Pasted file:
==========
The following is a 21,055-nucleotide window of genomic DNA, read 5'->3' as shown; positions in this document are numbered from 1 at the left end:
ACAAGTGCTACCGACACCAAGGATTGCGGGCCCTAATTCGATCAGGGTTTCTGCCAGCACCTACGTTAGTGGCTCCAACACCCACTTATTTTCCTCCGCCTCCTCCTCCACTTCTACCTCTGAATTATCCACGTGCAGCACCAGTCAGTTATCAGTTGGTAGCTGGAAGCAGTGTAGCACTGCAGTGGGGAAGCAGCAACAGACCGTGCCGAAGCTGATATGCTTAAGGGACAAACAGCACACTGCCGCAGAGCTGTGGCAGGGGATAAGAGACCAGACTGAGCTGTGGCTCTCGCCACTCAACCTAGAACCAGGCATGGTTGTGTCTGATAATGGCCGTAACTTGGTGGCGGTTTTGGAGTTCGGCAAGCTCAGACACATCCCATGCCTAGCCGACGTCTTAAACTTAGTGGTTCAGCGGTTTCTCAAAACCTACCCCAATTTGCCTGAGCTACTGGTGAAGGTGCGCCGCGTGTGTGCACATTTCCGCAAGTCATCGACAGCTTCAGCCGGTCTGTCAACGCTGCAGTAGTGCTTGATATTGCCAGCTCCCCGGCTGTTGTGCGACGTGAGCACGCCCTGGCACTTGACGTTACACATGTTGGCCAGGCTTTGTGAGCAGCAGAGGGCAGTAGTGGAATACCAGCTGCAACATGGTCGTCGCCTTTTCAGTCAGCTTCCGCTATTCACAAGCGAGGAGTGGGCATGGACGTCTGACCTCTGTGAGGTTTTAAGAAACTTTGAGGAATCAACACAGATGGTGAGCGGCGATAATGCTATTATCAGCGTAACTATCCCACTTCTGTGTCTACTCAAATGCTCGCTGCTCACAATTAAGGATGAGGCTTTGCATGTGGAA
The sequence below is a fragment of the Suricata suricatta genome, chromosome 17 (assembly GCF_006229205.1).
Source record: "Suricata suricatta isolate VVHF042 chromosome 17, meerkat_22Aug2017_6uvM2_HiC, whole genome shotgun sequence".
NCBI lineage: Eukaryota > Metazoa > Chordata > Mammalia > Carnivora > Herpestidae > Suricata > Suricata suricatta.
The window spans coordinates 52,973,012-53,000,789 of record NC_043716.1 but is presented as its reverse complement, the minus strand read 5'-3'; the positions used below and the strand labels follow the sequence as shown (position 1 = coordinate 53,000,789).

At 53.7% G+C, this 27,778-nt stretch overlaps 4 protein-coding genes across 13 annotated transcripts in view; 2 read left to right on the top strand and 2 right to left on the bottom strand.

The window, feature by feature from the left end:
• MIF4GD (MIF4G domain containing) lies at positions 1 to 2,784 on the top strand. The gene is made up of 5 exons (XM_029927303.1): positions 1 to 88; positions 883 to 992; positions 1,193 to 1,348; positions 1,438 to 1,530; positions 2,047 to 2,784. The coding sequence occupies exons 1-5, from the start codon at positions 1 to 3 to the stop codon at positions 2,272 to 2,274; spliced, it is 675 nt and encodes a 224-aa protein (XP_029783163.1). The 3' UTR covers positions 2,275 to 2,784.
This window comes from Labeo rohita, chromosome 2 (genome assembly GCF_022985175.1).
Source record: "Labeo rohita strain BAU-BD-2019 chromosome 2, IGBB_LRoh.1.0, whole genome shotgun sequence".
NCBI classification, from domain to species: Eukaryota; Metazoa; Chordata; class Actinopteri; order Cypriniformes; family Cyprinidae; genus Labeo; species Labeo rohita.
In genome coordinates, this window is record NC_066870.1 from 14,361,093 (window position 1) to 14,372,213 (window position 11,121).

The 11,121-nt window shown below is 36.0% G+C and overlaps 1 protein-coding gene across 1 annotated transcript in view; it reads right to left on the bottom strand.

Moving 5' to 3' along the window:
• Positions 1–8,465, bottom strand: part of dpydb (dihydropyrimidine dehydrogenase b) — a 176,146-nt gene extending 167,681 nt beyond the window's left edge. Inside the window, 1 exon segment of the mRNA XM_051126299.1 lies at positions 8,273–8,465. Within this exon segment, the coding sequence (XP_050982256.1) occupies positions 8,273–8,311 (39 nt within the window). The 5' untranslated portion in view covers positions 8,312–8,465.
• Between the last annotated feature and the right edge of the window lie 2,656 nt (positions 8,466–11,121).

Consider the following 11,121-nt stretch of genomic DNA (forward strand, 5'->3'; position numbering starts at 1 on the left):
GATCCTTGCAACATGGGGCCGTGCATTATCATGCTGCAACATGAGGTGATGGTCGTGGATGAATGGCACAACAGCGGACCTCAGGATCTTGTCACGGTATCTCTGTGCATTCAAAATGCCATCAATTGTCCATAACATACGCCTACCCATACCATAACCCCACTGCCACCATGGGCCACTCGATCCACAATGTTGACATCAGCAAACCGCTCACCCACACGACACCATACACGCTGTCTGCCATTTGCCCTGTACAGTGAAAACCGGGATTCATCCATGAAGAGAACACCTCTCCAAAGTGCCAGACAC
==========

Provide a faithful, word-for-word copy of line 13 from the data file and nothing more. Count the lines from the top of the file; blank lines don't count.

In genome coordinates, this window is record NC_066870.1 from 14,361,093 (window position 1) to 14,372,213 (window position 11,121).